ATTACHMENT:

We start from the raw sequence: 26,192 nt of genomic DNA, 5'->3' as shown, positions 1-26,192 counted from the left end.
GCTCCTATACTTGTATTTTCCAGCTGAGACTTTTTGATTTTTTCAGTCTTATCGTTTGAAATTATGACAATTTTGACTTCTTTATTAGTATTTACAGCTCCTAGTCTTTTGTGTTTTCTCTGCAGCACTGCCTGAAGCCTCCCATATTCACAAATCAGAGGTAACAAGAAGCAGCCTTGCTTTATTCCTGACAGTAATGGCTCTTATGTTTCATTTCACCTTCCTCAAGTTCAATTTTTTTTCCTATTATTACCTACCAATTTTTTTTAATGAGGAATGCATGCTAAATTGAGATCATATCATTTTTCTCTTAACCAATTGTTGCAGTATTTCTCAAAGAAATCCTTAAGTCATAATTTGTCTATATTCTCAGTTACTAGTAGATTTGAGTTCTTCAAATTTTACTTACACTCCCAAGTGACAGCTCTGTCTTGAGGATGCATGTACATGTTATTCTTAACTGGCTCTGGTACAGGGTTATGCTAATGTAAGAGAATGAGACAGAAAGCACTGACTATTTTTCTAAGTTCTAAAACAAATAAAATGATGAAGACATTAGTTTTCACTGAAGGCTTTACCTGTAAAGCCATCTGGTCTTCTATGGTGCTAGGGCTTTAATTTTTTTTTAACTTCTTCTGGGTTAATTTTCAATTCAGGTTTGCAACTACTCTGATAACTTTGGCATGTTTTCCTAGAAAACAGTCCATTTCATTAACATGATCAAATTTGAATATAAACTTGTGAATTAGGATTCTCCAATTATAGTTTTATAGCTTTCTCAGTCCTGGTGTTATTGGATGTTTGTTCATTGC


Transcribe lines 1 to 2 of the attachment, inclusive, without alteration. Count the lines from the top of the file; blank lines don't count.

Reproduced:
We start from the raw sequence: 26,192 nt of genomic DNA, 5'->3' as shown, positions 1-26,192 counted from the left end.
GCTCCTATACTTGTATTTTCCAGCTGAGACTTTTTGATTTTTTCAGTCTTATCGTTTGAAATTATGACAATTTTGACTTCTTTATTAGTATTTACAGCTCCTAGTCTTTTGTGTTTTCTCTGCAGCACTGCCTGAAGCCTCCCATATTCACAAATCAGAGGTAACAAGAAGCAGCCTTGCTTTATTCCTGACAGTAATGGCTCTTATGTTTCATTTCACCTTCCTCAAGTTCAATTTTTTTTCCTATTATTACCTACCAATTTTTTTTAATGAGGAATGCATGCTAAATTGAGATCATATCATTTTTCTCTTAACCAATTGTTGCAGTATTTCTCAAAGAAATCCTTAAGTCATAATTTGTCTATATTCTCAGTTACTAGTAGATTTGAGTTCTTCAAATTTTACTTACACTCCCAAGTGACAGCTCTGTCTTGAGGATGCATGTACATGTTATTCTTAACTGGCTCTGGTACAGGGTTATGCTAATGTAAGAGAATGAGACAGAAAGCACTGACTATTTTTCTAAGTTCTAAAACAAATAAAATGATGAAGACATTAGTTTTCACTGAAGGCTTTACCTGTAAAGCCATCTGGTCTTCTATGGTGCTAGGGCTTTAATTTTTTTTTAACTTCTTCTGGGTTAATTTTCAATTCAGGTTTGCAACTACTCTGATAACTTTGGCATGTTTTCCTAGAAAACAGTCCATTTCATTAACATGATCAAATTTGAATATAAACTTGTGAATTAGGATTCTCCAATTATAGTTTTATAGCTTTCTCAGTCCTGGTGTTATTGGATGTTTGTTCATTGC